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Canadian crooner Michael Buble served up a collection of American standards and original compositions during his two-night stint at the Bowl.

Paul Wellman

Canadian crooner Michael Buble served up a collection of American standards and original compositions during his two-night stint at the Bowl.


Michael Buble

At the Santa Barbara Bowl, Thursday, May 8.


This was the first of two well-attended nights at the Bowl for Michael Buble, a Canadian singer of pop standards who has taken an early lead in the race to become the next generation’s Frank Sinatra. Apart from the outward concessions to tradition-the dark suit with a white shirt and dark tie, microphone stand, and 14-piece big band-Buble remains very much his own man, choosing his materially freely from in and outside the Great American Songbook. From Lerner and Loewe to Leiber and Stoller and beyond, Buble has a great sense of what works for his voice and his audience. If there is any point at which his taste falters, it’s on his originals, which have a hard time holding the spotlight in the company they keep.

Opening for Buble was the easily forgettable Natural Seven, a hip-hop singing group out of New York. Dressed in all white and human beatboxing for all they were worth, the group appeared again as backup singers on one of Buble’s final numbers. Their ersatz rapping did little to involve the crowd, which was clearly biding its time for the main attraction.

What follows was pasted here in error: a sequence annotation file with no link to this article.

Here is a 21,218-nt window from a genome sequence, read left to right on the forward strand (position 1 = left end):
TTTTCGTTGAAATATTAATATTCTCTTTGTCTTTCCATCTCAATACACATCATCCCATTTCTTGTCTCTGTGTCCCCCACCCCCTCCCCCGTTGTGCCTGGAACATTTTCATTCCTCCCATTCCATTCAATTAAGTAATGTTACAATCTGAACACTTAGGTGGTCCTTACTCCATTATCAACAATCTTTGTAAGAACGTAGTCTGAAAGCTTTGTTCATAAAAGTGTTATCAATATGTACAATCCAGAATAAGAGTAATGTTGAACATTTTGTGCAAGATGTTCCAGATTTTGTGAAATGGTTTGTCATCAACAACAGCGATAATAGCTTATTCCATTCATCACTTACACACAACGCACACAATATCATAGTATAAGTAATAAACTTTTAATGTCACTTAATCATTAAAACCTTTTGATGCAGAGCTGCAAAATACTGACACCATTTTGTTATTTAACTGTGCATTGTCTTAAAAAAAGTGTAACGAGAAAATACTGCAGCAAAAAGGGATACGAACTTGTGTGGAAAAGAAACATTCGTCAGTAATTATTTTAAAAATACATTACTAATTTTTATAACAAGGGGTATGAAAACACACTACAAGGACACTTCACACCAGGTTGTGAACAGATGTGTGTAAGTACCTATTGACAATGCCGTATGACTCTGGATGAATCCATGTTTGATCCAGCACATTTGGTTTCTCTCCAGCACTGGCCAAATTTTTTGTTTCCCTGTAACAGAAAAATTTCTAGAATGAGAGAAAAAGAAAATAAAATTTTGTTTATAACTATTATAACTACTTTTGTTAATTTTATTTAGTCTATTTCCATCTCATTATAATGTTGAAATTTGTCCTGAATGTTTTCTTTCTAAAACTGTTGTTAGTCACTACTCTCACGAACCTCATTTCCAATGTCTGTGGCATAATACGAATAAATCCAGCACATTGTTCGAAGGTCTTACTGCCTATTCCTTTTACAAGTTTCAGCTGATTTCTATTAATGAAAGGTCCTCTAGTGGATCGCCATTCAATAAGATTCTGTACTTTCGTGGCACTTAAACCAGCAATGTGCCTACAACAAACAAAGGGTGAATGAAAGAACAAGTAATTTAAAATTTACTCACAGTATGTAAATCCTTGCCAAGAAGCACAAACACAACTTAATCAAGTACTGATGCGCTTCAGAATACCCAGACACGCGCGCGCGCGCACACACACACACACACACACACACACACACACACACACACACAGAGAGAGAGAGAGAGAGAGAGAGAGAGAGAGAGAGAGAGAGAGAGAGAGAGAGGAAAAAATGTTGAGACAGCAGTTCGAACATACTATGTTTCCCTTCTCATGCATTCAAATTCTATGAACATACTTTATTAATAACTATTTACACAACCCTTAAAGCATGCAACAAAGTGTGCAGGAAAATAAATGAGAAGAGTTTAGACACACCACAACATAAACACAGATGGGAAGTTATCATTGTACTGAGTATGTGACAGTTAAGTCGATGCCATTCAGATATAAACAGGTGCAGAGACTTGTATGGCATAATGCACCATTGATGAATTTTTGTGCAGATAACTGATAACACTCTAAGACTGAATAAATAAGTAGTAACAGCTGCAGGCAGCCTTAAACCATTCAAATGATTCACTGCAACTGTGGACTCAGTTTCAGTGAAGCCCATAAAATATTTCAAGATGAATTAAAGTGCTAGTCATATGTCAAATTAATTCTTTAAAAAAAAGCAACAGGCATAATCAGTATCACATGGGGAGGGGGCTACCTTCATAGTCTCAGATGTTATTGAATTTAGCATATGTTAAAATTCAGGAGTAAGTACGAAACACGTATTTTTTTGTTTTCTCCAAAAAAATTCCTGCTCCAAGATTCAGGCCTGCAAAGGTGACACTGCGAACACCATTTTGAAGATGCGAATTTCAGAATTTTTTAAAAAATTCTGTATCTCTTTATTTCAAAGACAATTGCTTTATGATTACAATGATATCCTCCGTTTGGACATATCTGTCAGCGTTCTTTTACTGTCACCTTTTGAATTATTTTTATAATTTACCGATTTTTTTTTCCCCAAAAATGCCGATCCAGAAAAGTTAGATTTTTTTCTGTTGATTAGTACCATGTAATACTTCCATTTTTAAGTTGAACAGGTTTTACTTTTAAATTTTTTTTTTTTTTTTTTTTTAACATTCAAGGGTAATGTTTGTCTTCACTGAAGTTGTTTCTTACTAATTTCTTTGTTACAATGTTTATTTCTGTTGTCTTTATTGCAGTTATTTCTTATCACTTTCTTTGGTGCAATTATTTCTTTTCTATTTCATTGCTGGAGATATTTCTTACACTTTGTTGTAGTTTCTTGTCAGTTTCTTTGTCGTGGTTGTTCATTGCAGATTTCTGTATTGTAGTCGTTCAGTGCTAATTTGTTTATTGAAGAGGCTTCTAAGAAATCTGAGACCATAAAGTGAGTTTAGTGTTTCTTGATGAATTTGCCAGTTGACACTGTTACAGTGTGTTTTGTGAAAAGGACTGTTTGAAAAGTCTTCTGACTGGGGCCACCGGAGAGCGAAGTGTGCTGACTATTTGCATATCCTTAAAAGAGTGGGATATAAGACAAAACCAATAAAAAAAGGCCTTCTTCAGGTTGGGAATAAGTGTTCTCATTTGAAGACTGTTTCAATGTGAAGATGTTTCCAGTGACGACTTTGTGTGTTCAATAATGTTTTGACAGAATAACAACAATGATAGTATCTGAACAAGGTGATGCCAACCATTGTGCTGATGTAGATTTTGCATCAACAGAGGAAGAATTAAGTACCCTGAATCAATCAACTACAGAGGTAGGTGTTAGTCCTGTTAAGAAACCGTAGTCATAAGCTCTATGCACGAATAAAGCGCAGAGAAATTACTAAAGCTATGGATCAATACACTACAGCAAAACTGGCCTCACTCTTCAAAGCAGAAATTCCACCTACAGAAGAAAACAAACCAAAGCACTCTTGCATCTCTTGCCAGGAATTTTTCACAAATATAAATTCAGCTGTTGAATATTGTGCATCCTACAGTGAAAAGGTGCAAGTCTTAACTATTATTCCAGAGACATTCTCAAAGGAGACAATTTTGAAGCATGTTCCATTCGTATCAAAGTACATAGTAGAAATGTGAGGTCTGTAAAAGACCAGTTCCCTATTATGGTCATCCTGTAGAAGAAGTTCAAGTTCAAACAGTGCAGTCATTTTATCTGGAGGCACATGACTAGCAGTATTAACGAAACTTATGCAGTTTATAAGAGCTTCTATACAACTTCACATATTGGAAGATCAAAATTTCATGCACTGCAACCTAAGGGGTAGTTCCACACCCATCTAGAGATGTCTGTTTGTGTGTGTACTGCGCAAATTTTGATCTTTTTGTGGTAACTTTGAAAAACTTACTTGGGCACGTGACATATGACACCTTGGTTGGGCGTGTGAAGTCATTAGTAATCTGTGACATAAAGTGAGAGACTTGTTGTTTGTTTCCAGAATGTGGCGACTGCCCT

The main set was, as is usual for Buble, an amalgam of great singing, lusty patter, and Vegas-style glitz. After an introduction in which he teased Santa Barbarans for being “slack-jawed hippies,” the singer settled down to his task, taking his time with “Call Me Irresponsible” and “Fever.” Buble used an interesting setup, which involves a fairly steep ramp that takes up most of the stage. With his band perched on platforms within this giant slide, Buble was free to approach it like a kind of half-pipe. When sitting on his stool, he propped the round base of his big microphone stand on the diagonal behind him, rotating it to give himself different angles to sing on. While this unusual arrangement might have been distracting at first, Buble made such graceful use of it that by the end of the night it seemed downright normal.

With a cool fog rolling in and this great singer crooning love songs, the audience at the Bowl moved in a little closer to one another for warmth. Thus intimacy, the object of all this beautiful music, was achieved again, in another triumph for Michael Buble.

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